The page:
Indeed, our research shows that most advice interventions cannot be defined as strictly functional or emotional in nature; rather, they often provide a blend of benefits for investors that include emotional and financial components of value. Examples include: providing a client with peace of mind through behavioural coaching to stay invested when markets are volatile; building a client’s confidence in their financial future by monitoring their portfolio and making adjustments when their circumstances change.

Qualitative value

Perceptions of value matter in advisory relationships: the actual investment value from using an adviser may not be the same as their perceived value of advice; for many clients, the emotional aspects of advice increase their perception of the total value they derive from the advisory relationship.

By positively impacting clients’ perceptions of the value they derive from advice, emotional value can foster stronger long-term advice relationships and can help drive more successful long-term outcomes.

As part of our research, Vanguard conducts qualitative surveys and interviews of advised investors to assess their perceptions of value for different advice interactions. According to one survey, emotional elements accounted for approximately 40% of the perceived value of advice value among human-advised investors as well as those using a robo-advice service.

Some examples of how advisers provide emotional value include:

  • Developing trust with clients as a source of professional expertise, experience and judgment;
  • Helping clients set financial goals and mapping out strategies to achieve these goals;
  • Coaching clients to stay the course through unpredictable market events;
  • Providing peace of mind that someone is monitoring their portfolio;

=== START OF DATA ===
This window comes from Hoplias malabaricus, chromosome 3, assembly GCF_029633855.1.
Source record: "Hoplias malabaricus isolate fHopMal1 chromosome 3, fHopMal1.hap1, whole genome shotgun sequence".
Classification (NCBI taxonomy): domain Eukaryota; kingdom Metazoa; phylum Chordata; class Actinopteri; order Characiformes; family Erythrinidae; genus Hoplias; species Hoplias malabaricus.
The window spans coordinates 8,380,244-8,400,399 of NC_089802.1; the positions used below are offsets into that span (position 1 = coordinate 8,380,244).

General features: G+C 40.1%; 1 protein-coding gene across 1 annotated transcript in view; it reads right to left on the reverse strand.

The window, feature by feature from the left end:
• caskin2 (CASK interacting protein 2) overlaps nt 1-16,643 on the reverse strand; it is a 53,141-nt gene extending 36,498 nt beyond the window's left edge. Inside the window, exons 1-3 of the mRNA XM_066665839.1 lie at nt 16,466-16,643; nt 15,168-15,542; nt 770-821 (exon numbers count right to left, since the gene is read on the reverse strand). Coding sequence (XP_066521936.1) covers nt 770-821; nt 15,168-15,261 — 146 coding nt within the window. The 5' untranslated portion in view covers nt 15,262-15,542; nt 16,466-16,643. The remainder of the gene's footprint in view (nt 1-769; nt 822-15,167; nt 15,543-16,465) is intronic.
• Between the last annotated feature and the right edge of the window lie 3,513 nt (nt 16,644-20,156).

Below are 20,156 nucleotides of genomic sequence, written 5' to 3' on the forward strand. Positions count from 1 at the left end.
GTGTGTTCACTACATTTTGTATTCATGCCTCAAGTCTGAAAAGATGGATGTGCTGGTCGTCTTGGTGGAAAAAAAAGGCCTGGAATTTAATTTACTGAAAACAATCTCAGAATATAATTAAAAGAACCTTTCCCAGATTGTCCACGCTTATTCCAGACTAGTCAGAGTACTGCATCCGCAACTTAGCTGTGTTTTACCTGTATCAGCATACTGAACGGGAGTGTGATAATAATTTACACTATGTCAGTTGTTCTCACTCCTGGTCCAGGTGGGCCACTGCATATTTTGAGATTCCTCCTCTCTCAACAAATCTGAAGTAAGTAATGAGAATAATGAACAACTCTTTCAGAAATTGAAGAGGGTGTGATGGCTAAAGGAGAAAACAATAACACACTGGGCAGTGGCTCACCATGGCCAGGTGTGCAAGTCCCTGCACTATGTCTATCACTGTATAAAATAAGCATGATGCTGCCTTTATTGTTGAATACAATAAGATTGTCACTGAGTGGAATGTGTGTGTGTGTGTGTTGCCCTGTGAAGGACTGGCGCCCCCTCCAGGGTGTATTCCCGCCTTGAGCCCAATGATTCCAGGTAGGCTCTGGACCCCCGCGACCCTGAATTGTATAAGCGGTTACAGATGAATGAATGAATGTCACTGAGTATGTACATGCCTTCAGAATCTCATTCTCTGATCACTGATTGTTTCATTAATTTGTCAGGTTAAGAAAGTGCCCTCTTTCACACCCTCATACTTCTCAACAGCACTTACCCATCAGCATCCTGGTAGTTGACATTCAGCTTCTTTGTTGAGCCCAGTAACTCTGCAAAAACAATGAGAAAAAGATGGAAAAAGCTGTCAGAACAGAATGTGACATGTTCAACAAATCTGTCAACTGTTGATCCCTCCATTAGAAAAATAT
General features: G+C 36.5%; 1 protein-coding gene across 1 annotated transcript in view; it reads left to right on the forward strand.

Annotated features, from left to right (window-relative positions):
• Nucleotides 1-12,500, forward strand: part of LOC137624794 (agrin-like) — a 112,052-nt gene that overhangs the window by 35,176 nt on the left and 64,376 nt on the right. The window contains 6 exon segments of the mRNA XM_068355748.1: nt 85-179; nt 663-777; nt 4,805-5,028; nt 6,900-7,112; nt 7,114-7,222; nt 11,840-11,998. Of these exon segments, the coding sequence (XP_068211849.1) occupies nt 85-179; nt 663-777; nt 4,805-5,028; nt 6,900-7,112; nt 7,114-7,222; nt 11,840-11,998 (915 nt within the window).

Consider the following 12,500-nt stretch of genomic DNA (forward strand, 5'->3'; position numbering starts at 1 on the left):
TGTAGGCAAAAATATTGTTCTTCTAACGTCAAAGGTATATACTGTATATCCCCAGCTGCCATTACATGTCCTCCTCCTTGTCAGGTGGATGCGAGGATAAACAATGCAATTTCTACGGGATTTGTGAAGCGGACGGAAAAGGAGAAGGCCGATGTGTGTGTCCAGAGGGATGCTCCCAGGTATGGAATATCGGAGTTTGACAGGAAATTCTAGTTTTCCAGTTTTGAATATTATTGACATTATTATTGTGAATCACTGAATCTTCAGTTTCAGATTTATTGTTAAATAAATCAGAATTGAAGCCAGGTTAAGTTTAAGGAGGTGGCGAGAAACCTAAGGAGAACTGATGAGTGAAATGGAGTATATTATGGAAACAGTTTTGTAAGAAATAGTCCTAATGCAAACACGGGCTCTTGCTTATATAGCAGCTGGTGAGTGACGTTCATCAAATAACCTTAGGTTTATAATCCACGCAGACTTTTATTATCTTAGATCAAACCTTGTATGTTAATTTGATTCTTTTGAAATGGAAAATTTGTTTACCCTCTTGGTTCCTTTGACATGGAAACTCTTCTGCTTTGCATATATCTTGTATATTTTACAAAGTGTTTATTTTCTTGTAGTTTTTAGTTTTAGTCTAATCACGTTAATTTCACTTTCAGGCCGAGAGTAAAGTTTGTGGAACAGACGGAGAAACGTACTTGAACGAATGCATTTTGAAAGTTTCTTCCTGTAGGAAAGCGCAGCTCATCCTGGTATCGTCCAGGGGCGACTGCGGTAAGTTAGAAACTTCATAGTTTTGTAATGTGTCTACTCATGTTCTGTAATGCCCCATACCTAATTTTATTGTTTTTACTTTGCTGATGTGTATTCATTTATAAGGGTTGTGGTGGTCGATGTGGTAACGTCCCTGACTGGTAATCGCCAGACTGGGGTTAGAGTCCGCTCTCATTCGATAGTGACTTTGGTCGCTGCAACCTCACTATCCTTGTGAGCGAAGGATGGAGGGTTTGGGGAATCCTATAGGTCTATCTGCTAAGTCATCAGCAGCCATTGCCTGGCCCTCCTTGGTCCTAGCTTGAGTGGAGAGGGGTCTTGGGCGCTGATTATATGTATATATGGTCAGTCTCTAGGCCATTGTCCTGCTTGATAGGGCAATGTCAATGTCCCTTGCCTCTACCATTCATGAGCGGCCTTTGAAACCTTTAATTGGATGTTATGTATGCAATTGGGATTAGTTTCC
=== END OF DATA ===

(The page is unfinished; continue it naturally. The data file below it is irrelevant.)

• Reassuring clients they are on track to meet their goals, and helping adjust them when personal circumstances change;
  • Keeping on top of a client’s changing life and needs, and making sure that plans stay on course;
  • Saving time for clients by performing time-consuming tasks on their behalf;
  • Offering emotional support and guidance that provide peace of mind to clients and help them stay motivated1.

Behavioural coaching

Along with listening to your clients, behavioral coaching may be the most valuable emotional service you provide. Using behavioural coaching techniques to encourage clients to stay on track with their strategies and avoid reactions triggered by emotion can provide significant long-term value.

These coaching strategies can help ensure clients achieve their long-term goals by addressing the emotional reactions which can lead to poor decision-making. Equipping clients with the tools and techniques to overcome natural human tendencies—for example, chasing returns when markets are rising, or running for cover when markets fall, particularly after an unexpected event—can enable clients to stay on track with their investments and make more rational decisions in line with their long-term investment goals.

The value of human versus digital advice

While emotional value is largely considered to be a human-led component, digitally-advised investors can also benefit emotionally from using digital, or ‘robo-advice’ platforms and services.